Score Settings Template - useful for One Line Fonts

We all know that time is valuable and scoring text (using a one-line-font) instead of engraving it is one of the biggest time savers that I’ve found.

I decided to make myself a stroke settings template similar to this one that kirruu.berry designed for the engrave settings.

Here ya go!

It took me about 15 minutes to map each Score setting and about 20 minutes in the Glowforge. I made sure to label each setting with both its speed and power so that it’s easy to double-check once you’ve got them all mapped. For the title I used 125/12. If you don’t scale it, it measures about 5.3x3.3" The text will be true to its point size. The numbers are at 12 pt size.

A note on fonts - There are fonts made for laser cutting since each letter is made from a single line and can be traced by the laser in “stroke” or “cut” mode. Most fonts are a filled shape, so cutting around the outline of the font doesn’t look like the original font - plus it takes twice as long!

I purchased the fonts I use from They even have some one-line-fonts for $5 if you want to cheaply try scoring instead of engraving your text. The font I used here is Simple Sans Regular. Another font of note is Stencil which I use when I need to peel off backing paper/plastic and don’t want to spent a ton of time picking out the O’s and A’s in my text.

Even if you aren’t scoring text, I hope this is still useful to get familiar with the score settings on your Glowforge. Happy cutting!


My MS Windows version of Inkscape can render text using the “one line” Hershey font (invented to “stoke” text on ancient X-Y CRT screens). You can find it under “Extensions->Render->Hershey text…”.

It’s free—and scores text really fast vs. engraving a conventional font—as you pointed out. :sunglasses:


As someone who got bored just trying 3 or 4 settings on tests I have a question.

If the options were seriously reduced - say only half the power options and half the speed options would it make much difference?

It looks like you’ve done around 80 speed/power settings which is way more than I’ve got patience to setup.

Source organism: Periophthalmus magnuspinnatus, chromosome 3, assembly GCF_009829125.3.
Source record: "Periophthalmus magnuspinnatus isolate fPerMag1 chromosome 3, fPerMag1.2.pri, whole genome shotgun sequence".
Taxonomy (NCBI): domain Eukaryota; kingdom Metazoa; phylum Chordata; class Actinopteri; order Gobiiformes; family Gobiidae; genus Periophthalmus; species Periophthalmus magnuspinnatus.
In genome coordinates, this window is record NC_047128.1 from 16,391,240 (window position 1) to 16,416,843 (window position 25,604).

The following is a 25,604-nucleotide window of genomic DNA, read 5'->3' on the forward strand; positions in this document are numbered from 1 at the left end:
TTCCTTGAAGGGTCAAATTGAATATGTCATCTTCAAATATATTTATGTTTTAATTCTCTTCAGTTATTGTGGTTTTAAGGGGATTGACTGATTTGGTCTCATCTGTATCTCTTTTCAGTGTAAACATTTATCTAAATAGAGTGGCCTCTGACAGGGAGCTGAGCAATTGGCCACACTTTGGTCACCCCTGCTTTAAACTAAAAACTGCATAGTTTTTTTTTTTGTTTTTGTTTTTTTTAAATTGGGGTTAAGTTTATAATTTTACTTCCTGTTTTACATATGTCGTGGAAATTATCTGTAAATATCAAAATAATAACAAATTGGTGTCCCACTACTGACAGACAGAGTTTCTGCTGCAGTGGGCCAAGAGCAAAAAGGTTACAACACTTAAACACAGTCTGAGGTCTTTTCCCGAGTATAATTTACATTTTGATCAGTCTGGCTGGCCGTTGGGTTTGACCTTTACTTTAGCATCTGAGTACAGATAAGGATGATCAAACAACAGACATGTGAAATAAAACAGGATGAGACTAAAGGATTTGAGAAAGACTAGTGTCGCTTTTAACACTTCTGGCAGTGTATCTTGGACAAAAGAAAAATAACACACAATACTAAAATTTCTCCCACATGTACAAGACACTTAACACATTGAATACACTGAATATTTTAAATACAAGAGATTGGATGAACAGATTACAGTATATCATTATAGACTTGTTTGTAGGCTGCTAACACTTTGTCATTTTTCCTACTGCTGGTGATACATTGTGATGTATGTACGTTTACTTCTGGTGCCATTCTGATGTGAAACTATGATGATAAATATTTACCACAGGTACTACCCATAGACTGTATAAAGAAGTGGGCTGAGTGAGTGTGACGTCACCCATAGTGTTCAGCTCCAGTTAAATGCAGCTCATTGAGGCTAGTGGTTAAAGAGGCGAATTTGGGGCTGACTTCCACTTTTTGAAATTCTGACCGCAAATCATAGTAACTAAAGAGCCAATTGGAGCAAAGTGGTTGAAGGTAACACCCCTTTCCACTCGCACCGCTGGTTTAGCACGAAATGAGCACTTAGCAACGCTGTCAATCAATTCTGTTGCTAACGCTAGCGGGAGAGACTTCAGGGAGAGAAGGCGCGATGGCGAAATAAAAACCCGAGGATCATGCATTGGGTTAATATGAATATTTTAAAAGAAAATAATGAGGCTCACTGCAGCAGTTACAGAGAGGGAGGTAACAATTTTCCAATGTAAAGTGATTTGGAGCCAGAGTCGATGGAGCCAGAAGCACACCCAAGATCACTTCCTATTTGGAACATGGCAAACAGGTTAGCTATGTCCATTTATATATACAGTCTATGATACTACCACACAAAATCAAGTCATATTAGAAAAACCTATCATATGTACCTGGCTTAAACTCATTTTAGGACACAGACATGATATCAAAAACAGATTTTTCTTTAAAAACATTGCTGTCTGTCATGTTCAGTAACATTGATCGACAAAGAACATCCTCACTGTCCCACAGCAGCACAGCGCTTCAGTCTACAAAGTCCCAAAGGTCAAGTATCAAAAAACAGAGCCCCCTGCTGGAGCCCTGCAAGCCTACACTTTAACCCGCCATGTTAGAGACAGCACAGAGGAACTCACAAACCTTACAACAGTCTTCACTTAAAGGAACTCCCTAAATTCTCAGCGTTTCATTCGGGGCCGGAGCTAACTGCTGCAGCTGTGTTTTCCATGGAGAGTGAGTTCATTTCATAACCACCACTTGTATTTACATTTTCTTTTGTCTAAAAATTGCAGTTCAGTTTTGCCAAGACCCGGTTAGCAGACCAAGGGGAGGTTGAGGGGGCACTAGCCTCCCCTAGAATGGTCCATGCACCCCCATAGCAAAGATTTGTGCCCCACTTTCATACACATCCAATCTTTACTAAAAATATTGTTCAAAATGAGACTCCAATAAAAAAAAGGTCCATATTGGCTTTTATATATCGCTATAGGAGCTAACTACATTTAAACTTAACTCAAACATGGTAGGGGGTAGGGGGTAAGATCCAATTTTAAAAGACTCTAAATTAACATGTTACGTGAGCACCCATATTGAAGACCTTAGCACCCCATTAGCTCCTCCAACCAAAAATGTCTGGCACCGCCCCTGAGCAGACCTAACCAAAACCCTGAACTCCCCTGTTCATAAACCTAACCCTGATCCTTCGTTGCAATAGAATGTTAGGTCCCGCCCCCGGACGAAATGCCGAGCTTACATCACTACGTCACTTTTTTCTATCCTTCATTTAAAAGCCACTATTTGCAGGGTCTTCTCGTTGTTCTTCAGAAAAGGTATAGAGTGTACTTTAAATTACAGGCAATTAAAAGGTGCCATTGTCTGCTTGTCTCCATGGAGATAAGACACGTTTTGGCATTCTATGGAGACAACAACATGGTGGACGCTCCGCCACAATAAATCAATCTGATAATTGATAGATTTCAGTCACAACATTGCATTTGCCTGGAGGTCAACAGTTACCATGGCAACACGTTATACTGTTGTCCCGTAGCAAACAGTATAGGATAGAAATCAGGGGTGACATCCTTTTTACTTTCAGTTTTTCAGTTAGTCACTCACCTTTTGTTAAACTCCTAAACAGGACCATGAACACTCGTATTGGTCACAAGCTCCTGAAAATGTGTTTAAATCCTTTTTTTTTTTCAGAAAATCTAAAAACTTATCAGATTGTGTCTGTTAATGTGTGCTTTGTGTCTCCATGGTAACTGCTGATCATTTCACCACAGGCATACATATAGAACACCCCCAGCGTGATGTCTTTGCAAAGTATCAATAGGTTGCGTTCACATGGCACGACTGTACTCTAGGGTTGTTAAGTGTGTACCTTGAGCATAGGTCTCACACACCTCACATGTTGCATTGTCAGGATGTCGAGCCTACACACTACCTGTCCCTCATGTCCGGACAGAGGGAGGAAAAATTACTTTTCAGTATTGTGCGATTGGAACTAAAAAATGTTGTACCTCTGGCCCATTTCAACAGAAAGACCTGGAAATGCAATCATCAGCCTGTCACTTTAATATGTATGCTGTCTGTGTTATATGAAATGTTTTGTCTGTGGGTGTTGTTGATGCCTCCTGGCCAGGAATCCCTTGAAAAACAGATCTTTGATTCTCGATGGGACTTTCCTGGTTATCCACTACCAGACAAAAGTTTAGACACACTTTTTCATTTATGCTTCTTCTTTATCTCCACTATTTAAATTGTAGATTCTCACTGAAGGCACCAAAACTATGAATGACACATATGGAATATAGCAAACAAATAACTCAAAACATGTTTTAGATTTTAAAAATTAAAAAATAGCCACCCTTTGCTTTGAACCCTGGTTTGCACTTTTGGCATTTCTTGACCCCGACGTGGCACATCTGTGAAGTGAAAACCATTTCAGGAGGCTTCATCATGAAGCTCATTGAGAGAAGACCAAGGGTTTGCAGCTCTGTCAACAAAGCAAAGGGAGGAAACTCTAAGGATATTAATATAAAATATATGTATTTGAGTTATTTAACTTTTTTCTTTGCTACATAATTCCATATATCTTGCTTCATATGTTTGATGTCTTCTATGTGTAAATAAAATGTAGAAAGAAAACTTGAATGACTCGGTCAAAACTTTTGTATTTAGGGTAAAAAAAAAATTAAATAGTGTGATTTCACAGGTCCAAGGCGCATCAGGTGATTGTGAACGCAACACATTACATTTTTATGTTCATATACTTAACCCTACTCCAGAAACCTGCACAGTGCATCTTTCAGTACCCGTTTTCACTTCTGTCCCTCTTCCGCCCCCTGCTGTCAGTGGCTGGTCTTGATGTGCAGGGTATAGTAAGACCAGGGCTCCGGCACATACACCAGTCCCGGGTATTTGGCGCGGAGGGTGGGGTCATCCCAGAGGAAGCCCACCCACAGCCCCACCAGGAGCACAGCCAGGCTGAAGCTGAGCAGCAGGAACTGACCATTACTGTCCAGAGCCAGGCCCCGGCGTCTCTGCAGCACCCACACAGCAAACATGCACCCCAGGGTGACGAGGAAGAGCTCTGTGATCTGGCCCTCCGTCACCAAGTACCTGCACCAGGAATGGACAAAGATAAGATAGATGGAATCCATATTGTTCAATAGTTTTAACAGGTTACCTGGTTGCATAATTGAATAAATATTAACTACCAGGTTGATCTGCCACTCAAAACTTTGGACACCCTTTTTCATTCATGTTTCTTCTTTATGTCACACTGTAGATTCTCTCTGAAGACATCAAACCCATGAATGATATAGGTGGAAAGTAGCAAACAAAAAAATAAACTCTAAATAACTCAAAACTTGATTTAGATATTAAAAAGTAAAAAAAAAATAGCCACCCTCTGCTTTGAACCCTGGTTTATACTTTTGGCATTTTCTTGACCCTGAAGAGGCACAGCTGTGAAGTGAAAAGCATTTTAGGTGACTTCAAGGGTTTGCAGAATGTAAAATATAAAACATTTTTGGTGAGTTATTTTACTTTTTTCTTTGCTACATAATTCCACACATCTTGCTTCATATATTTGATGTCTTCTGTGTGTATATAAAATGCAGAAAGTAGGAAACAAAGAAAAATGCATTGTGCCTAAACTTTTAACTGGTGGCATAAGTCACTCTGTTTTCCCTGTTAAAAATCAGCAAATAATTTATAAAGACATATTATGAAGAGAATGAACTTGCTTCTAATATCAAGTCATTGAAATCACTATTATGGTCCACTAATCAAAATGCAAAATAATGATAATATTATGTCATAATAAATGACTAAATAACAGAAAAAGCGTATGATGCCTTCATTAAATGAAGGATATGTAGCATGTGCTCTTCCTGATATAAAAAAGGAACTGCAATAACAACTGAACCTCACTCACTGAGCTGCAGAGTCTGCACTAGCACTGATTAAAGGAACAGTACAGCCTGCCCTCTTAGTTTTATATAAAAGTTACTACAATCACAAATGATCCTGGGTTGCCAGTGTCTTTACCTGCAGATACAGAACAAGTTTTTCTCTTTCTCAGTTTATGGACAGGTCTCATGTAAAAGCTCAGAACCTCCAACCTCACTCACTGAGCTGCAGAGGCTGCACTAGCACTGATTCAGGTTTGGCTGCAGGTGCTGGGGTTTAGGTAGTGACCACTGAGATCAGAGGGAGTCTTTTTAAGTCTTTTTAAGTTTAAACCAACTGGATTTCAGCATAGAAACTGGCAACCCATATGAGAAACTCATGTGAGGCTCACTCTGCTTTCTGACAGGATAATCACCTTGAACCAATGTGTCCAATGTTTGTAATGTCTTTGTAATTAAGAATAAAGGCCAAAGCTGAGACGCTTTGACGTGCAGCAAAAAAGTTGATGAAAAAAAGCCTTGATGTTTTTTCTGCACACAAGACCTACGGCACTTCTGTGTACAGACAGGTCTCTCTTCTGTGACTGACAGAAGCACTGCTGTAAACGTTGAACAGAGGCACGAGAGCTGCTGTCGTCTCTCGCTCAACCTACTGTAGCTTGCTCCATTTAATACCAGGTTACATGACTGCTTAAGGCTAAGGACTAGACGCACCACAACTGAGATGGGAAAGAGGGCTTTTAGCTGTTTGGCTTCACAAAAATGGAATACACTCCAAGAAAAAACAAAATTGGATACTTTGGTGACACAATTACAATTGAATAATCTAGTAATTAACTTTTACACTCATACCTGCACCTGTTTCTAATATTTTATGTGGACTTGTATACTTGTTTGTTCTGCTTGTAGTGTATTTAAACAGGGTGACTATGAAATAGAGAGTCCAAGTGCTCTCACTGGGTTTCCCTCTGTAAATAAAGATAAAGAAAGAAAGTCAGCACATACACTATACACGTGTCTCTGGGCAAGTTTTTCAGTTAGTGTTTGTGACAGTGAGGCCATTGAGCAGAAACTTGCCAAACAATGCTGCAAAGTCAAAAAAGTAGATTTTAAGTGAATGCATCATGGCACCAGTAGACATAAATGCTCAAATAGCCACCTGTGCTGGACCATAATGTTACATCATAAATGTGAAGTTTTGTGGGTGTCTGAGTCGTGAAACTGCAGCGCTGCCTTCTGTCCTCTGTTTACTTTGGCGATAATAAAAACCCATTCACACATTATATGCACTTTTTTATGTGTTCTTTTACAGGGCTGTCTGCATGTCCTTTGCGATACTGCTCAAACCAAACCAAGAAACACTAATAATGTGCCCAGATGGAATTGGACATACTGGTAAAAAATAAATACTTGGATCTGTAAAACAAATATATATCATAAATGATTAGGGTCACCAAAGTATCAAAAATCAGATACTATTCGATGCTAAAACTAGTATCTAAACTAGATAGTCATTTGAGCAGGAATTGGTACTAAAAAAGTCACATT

i.e. 100, 200, 350,500 and 5,10,30,60,100,full.

Would only be 24 settings on first pass.

My standard technique now is:

  1. Make a guess
  2. Try it
  3. Tweak it - usually get it in 2 or 3, sometimes it takes 5 guesses.
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Hey, thanks! My scoring settings on non proofgrade have been pretty hit or miss so dialing in better settings would be an improvement.

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I hate to be the bearer of bad news, but I feel like I should point out that this test file is not actually made up of one-line fonts. Illustrator does not render OLFs as true one-line fonts, even if you purchased a One Line Font from somewhere. It sees the OLF as open paths and closes them automatically.

That’s not to say they won’t work, and even (maybe) look good, but the laser will still spend much more time on each letter than it would need to if they were, in fact, true one-line fonts.

It’s more obvious on some of the individual glyphs than on others, but all of them are in fact double-lined. An easy way to check this is to use the Direct Selection tool, select a single node in the middle of a curve, and move it a little.

Another way to check is to switch to viewing in Outline mode, and look closely at curves:

Inkscape does true OLFs with the Hershey extension mentioned above, as do some of the design softwares that come with plotters (Sure-cuts-a-lot I think does, Flexi12 certainly, not sure about the cricut/silhouette softwares, but it wouldn’t surprise me). No idea about Corel or Affinity.

For AI, the best I have found is the free MonolineText Jongware script, which produces usable results but only has the one font (Ann), and the results are not in text form any more, so they can’t be edited after you hit ok (although you can mess with the resulting vector paths to your heart’s content)